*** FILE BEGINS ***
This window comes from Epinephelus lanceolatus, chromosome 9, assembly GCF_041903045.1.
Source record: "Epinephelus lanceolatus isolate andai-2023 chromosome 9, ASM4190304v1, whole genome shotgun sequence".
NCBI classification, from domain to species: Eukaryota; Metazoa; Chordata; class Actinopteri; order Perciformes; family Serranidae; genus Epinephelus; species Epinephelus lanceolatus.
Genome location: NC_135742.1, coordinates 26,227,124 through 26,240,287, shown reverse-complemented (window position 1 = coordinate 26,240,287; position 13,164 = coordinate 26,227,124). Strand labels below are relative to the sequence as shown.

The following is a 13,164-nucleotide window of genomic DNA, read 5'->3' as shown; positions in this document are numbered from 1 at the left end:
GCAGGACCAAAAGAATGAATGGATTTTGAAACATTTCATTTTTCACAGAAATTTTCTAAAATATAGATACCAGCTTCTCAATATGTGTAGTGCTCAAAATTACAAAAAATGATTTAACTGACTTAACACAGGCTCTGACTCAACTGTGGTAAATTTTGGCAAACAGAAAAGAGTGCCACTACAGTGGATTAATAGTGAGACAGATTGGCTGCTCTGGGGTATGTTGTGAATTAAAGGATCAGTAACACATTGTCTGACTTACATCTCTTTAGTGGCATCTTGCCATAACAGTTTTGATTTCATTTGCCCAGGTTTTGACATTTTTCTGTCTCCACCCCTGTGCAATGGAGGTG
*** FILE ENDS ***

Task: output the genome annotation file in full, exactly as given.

This window comes from Epinephelus lanceolatus, chromosome 9, assembly GCF_041903045.1.
Source record: "Epinephelus lanceolatus isolate andai-2023 chromosome 9, ASM4190304v1, whole genome shotgun sequence".
NCBI classification, from domain to species: Eukaryota; Metazoa; Chordata; class Actinopteri; order Perciformes; family Serranidae; genus Epinephelus; species Epinephelus lanceolatus.
Genome location: NC_135742.1, coordinates 26,227,124 through 26,240,287, shown reverse-complemented (window position 1 = coordinate 26,240,287; position 13,164 = coordinate 26,227,124). Strand labels below are relative to the sequence as shown.

The following is a 13,164-nucleotide window of genomic DNA, read 5'->3' as shown; positions in this document are numbered from 1 at the left end:
GCAGGACCAAAAGAATGAATGGATTTTGAAACATTTCATTTTTCACAGAAATTTTCTAAAATATAGATACCAGCTTCTCAATATGTGTAGTGCTCAAAATTACAAAAAATGATTTAACTGACTTAACACAGGCTCTGACTCAACTGTGGTAAATTTTGGCAAACAGAAAAGAGTGCCACTACAGTGGATTAATAGTGAGACAGATTGGCTGCTCTGGGGTATGTTGTGAATTAAAGGATCAGTAACACATTGTCTGACTTACATCTCTTTAGTGGCATCTTGCCATAACAGTTTTGATTTCATTTGCCCAGGTTTTGACATTTTTCTGTCTCCACCCCTGTGCAATGGAGGTG